Cartridge for the rifles mostly features a bottleneck shape. The bottleneck shape originated from the initial cylindrical or conical shape with the requirement to create a greater space allocated for powder charge while simultaneously downsizing the caliber. At the same time the conical portion of the cartridge case forms an important element of cartridge abutment in the cartridge chamber when the bolt or breech block is closed. The external shape of cartridge case head is from design reasons for easy extraction (ejection) of spent cartridge cases made with groove (for repeating firearms) or with rim (for break-action firearms). The belted cartridge cases are made for the very heavy calibers where the purpose of the belt is the reinforcement of the cartridge case bottom (head) so as to increase its strength.
The material for the hunting rifles cartridge cases production is mostly brass or sometimes deep-drawing steel. The cartridge head contains at its externals a pocket where the primer is inserted. The primer pocket is connected with the powder compartment through the flash holes through which the flame bursts when the primer is initiated and this is followed by the powder charge ignition. The primers are essentially divided into two groups. These are primers with the anvil as an integral part (Boxer) and with the anvil in the primer as a separate part (Berdan). In the case of using the primer with an external anvil the centre of the primer pocket in the cartridge case forms the anvil and in the pocket periphery are usually two flash holes. For the primers having its own integral anvil the primer makes a single unit. The primer is set into the primer pocket in the cartridge case featuring one flash hole. The primers with the anvil as an integral part are used particularly for the pistols and shotguns ammunition, but they are started to be used also for ammunition designed for centerfire rifles. The primers having an integral anvil (Boxer) allow for an easy replacement of the spent primer and make cartridge reloading more simple.
The propellant charge of today’s cartridges is a smokeless powder. For almost 600 years the only propellant used in the firearms was a black powder. Rapid development of chemistry during 19th century enabled to invent another propellant having significantly higher quality than the black powder used to have which was manufactured from the mixture of charcoal, potassium nitrate and sulphur. At the beginning of 1864 when the Prussian Major E. Schulze invented the first semi-smokeless powder thus opening the way to smokeless powders, the development of which was culminated by mastering the technology of nitrocellulose processing in 1880s. In 1884 a French chemist Vielle introduced a smokeless powder made of gelatinized nitrocellulose, 1889 saw the commencement of production of the Nobel’s powder Ballistite and Abel’s Cordite.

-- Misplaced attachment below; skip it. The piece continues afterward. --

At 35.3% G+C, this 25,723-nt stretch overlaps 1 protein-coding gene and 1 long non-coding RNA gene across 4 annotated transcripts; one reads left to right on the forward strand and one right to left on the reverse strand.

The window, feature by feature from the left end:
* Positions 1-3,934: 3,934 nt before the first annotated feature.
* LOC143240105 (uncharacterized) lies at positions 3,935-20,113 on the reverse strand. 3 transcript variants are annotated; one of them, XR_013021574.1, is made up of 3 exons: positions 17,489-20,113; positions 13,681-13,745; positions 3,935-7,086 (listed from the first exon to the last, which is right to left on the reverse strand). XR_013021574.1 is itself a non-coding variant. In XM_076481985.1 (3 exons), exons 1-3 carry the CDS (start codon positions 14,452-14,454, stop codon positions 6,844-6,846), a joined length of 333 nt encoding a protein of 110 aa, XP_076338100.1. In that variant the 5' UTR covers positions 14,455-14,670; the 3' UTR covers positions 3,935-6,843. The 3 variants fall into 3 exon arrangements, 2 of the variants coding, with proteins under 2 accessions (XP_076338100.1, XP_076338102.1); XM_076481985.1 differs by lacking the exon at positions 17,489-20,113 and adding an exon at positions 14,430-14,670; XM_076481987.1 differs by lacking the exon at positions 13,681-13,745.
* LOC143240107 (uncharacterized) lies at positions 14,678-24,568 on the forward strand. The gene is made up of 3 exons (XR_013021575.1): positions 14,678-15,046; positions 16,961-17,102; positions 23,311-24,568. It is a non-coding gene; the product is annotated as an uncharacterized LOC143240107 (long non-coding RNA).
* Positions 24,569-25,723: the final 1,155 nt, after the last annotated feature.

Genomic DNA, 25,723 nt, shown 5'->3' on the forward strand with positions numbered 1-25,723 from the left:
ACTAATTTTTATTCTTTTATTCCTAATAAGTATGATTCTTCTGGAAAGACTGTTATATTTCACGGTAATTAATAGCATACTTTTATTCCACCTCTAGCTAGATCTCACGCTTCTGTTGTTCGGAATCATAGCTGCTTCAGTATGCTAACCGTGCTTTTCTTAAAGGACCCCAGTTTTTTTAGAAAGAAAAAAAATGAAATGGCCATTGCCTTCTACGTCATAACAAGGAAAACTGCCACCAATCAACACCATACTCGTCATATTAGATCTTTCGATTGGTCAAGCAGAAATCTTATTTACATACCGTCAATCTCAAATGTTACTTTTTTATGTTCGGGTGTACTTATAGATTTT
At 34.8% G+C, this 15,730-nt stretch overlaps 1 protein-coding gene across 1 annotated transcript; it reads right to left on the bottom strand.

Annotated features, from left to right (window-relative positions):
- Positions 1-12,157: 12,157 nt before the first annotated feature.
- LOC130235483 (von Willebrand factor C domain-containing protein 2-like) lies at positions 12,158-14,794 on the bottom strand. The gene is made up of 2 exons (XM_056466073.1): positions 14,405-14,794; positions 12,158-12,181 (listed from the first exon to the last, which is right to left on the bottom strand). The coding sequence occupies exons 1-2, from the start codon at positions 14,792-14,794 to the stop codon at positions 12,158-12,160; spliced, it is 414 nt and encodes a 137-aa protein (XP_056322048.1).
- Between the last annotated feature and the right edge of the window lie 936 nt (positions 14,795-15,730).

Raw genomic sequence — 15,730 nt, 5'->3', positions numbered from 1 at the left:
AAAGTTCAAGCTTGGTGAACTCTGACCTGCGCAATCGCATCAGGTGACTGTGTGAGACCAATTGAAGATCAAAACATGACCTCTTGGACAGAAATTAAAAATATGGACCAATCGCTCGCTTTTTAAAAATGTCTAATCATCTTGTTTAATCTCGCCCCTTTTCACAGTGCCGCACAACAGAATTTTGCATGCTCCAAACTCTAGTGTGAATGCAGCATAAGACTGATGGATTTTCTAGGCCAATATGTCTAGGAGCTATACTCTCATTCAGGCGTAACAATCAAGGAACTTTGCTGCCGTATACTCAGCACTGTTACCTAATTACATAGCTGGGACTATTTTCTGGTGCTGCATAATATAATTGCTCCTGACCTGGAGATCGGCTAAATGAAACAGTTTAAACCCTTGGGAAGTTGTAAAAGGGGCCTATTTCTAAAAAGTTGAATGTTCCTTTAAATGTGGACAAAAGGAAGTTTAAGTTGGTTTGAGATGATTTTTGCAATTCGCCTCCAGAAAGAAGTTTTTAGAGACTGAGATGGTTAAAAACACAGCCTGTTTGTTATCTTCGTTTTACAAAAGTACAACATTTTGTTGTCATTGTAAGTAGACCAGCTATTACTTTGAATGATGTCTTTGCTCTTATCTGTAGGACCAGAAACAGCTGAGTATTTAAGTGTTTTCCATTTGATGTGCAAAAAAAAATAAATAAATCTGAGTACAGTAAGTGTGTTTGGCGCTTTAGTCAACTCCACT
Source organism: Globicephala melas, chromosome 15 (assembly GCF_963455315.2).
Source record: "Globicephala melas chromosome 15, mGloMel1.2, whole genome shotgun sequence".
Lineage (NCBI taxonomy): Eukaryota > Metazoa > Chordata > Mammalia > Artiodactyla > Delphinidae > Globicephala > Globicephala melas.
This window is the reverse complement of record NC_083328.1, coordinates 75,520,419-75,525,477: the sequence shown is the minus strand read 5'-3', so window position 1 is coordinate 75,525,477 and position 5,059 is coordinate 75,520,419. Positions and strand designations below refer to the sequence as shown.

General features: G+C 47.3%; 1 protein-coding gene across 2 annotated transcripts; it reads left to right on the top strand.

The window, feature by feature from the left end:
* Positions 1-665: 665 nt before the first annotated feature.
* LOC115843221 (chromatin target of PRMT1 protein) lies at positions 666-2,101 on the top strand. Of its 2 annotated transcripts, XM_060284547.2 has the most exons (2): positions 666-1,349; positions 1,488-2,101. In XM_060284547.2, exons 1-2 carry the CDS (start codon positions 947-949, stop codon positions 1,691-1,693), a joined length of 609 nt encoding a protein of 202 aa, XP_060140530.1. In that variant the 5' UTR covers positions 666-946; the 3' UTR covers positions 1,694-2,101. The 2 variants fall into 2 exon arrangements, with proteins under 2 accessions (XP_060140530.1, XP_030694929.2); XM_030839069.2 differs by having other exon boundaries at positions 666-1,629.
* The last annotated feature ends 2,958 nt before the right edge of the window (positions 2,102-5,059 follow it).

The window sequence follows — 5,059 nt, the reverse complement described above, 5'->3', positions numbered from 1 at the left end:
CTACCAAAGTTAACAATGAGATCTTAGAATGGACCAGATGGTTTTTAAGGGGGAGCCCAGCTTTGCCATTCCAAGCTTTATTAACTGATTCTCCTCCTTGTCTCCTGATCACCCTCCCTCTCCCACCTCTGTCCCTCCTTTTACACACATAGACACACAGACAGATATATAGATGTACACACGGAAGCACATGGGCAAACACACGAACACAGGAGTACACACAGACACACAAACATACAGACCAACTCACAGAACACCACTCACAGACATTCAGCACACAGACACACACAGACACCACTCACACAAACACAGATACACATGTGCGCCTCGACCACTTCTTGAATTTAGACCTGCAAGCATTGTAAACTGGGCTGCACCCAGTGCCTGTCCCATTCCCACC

The use of smokeless powders, which have much higher energy, meant a rise in the muzzle velocity and increase in the initial and also in the impact energy of the projectile. This enabled reduction of firearms bores and projectiles diameters to 7 and 8 mm while keeping or even attaining higher impact energy.
The bullet is set-in at the cartridge case lapped and firmly secured with so called crimping, so as to prevent any tendencies for fall out or rotation. The firmness of crimping is very important and determines the bullet pull force needed for the bullet release from the cartridge case. The bullet pull affects among others initial pressure conditions in shot generation, and by this also inner ballistics and often also a resulting quality of fire. The quality ammunition has the bullet and also the primer lacquered over in order to ensure moisture-tightness of the cartridge. The cartridges can be even water-tight when using a special flexible lacquer. For hunting rifle cartridges users the most important part of the cartridge is the bullet. The construction of the bullet and its properties has the most profound effect on the hunting qualities of the bullet and the cartridge as a whole. Therefore it is absolutely essential to examine, before its selection, the type of bullet construction and to choose such ammunition, the bullet of which will be the best suited to the type of the game hunted and to the hunting conditions so as to provide a reliable lethal effects.
Source: Dr. Ing. Jiří Hanák M. Sc.